Zolgensma® (onasemnogene abeparvovec) is the only approved gene therapy for the treatment of spinal muscular atrophy (SMA) and the only SMA treatment designed to directly address the genetic root cause of the disease by replacing the function of the missing or non-working SMN1 gene to halt disease progression through sustained SMN protein expression with a single, one-time IV infusion. Zolgensma is now approved in more than 47 countries and more than 3,000 patients have been treated with Zolgensma globally across clinical trials, managed access programs, and in the commercial setting.1 Novartis Gene Therapies is unwavering in its commitment to reimagine the possibilities for children living with SMA and continues to evaluate Zolgensma across a robust clinical development program, as well as the investigational intrathecal administration of OAV101 in patients with later-onset forms of SMA.
Novartis Gene Therapies has an exclusive, worldwide license with Nationwide Children's Hospital to both the intravenous and intrathecal delivery of AAV9 gene therapy for the treatment of all types of SMA; has an exclusive, worldwide license from REGENXBIO for any recombinant AAV vector in its intellectual property portfolio for the in vivo gene therapy treatment of SMA in humans; an exclusive, worldwide licensing agreement with Généthon for in vivo delivery of AAV9 vector into the central nervous system for the treatment of SMA; and a non-exclusive, worldwide license agreement with AskBio for the use of its self- complementary DNA technology for the treatment of SMA.
About Spinal Muscular Atrophy
Spinal muscular atrophy (SMA) is a rare, genetic neuromuscular disease and a leading genetic cause of infant death.5,6 Caused by the lack of a functional SMN1 gene, the most severe forms of SMA results in the rapid and irreversible loss of motor neurons, affecting muscle functions including breathing, swallowing and basic movement.7 Severity varies across a spectrum of types corresponding to the number of copies of the back-up SMN2 gene.8 The majority (>70%) of patients with two copies of SMN2 develop Type 1, the most common form accounting for 60% of cases.9,10 Type 1 is severe and, left untreated, leads to death or the need for permanent ventilation by the age of two in more than 90% of cases.5,6 Most patients (>80%) with three copies of SMN2 develop Type 2, accounting for 30% of cases.9 Left untreated, patients with Type 2 are unable to walk and will require a wheelchair, and more than 30% will die by age 25.11 Loss of motor neurons cannot be reversed, so it is imperative to diagnose SMA and begin treatment, including proactive supportive care, as early as possible to halt irreversible motor neuron loss and disease progression.12,13
Novartis is reimagining medicine to improve and extend people’s lives. We deliver high-value medicines that alleviate society’s greatest disease burdens through technology leadership in R&D and novel access approaches. In our quest to find new medicines, we consistently rank among the world’s top companies investing in research and development. About 106,000 people of more than 140 nationalities work together to bring Novartis products to nearly 800 million people around the world. Find out more at https://www.novartis.com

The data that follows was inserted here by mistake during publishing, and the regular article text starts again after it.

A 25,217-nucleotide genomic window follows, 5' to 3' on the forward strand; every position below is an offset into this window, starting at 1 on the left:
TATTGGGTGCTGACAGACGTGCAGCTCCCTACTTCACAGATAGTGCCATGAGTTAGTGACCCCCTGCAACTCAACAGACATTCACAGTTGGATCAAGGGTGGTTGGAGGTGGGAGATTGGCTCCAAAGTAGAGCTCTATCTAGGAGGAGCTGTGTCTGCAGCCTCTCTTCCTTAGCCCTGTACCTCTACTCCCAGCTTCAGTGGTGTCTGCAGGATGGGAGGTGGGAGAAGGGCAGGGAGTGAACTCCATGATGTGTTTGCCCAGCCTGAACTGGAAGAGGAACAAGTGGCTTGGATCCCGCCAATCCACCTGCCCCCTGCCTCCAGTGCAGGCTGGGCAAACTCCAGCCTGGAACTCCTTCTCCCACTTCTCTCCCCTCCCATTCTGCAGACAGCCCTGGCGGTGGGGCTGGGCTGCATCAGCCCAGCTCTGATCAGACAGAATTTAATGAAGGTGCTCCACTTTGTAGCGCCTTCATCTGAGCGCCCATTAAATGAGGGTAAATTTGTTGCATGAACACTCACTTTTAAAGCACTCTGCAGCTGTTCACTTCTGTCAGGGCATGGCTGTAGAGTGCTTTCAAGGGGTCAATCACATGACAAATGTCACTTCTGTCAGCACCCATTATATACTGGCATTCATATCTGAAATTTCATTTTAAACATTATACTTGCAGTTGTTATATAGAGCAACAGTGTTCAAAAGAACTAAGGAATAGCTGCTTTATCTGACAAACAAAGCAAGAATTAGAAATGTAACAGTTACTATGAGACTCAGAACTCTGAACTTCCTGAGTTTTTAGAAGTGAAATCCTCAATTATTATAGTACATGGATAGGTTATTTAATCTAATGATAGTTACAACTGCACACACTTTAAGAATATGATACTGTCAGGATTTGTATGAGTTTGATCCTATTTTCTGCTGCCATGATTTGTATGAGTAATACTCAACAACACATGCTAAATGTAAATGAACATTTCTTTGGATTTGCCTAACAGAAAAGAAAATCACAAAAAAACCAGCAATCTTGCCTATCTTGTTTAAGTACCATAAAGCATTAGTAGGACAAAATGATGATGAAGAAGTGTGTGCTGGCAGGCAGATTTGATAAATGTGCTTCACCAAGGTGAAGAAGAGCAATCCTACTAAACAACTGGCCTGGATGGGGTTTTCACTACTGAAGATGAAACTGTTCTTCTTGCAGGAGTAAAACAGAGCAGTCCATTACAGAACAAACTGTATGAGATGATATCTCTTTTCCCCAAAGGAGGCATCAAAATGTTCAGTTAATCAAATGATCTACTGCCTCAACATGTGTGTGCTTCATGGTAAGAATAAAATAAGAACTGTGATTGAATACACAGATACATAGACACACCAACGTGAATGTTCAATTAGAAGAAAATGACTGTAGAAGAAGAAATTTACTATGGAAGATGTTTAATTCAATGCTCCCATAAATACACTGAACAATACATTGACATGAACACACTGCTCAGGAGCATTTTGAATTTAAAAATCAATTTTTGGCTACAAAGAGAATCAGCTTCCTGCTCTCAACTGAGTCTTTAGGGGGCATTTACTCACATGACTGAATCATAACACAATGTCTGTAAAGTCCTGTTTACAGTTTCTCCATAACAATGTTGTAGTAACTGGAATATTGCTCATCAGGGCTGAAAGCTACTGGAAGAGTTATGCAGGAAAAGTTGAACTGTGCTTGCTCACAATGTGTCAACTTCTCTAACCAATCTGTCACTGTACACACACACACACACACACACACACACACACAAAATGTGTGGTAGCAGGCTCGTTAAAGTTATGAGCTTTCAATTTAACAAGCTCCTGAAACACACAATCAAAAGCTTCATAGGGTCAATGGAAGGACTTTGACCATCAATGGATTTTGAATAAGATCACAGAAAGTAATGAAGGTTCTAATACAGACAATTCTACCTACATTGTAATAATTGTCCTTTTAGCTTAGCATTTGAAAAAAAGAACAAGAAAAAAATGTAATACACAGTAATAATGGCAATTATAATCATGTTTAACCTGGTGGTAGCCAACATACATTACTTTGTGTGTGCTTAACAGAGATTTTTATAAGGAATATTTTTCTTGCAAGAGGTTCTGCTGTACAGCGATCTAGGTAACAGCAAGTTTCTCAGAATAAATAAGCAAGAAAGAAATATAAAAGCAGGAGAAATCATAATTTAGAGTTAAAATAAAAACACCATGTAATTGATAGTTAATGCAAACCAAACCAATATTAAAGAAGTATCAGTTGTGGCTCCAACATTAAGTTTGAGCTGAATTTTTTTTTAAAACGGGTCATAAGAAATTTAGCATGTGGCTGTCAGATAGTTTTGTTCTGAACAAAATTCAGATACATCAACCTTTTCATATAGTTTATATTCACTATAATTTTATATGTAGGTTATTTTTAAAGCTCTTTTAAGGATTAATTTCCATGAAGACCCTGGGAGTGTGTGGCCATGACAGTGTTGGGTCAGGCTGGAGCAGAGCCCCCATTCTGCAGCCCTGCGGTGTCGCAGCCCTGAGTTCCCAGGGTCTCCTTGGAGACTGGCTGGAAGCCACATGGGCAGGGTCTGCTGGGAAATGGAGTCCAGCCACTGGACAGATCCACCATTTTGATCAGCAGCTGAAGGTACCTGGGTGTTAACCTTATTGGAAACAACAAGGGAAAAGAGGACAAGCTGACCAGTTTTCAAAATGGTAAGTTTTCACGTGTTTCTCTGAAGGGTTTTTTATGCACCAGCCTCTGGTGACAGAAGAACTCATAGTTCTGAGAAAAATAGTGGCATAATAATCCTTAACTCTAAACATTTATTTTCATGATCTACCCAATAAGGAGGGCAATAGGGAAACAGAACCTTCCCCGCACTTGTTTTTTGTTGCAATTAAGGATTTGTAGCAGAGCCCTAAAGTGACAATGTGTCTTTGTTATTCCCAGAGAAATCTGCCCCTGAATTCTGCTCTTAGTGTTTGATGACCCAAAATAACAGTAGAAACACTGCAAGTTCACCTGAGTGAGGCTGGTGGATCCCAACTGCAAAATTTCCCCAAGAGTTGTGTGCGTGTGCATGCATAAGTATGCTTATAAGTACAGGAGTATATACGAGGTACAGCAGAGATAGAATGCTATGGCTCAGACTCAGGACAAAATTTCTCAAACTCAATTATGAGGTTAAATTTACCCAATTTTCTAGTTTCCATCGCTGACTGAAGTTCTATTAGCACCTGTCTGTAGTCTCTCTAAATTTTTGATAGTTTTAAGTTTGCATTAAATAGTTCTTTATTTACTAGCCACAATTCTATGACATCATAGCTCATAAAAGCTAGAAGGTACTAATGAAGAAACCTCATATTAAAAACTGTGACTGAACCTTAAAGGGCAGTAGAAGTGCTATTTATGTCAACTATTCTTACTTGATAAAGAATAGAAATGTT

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- Novartis. 2023. Q4 2022 Results Investor presentation [PowerPoint Presentation]. Available at: https://www.novartis.com/sites/novartis_com/files/q4-2022-investor-presentation.pdf. Accessed February 2023.
- Mendell J. et al. Long-Term Follow-Up of Onasemnogene Abeparvovec Gene Therapy in Symptomatic Patients with Spinal Muscular Atrophy Type 1. Abstract presented at the 2023 MDA Clinical & Scientific Conference. 19-22 March 2023.
- Connolly A. et al. Intravenous and Intrathecal Onasemnogene Abeparvovec Gene Therapy in Symptomatic and Presymptomatic Spinal Muscular Atrophy: Long-Term Follow-Up Study. Abstract presented at the 2023 MDA Clinical & Scientific Conference. 19-22 March 2023.
- Finkel R. et al. Outcomes in Patients with Spinal Muscular Atrophy and Four or More SMN2 Copies Treated with Onasemnogene Abeparvovec: Findings from RESTORE Registry. Abstract presented at the 2023 MDA Clinical & Scientific Conference. 19-22 March 2023.
- Anderton RS and Mastaglia FL. Expert Rev Neurother. 2015;15(8):895–908.
- Finkel RS, McDermott MP, Kaufmann P. et al. Neurology. 2014;83(9):810-7.
- Sugarman EA, Nagan N, Zhu H, et al. Eur J Hum Genet. 2012;20(1):27-32.
- Lorson CL, Rindt H, Shababi M. Hum Mol Genet. 2010;(15):111-8.
- Verhaart IEC, Robertson A, Wilson IJ, et al. Orphanet J Rre Dis. 2017;4;12(1):124.
- Feldkötter M, et al. Am J Hum Genet. 2002;70:358–68.
- Darras BT, Finkel RS. “Natural history of spinal muscular atrophy.” In: Sumner CJ, Paushkin S, Ko CP, eds. Spinal Muscular Atrophy: Disease Mechanisms and Therapy, 2nd ed. London, UK: Academic Press/Elsevier;2017:399‒421.
- Soler‐Botija C, et al. Brain. 2002;125(7):1624-1634.
- Glascock J, Sampson J, Haidet-Phillips A, et al. J Neuromuscul Dis. 2018;5:145-158.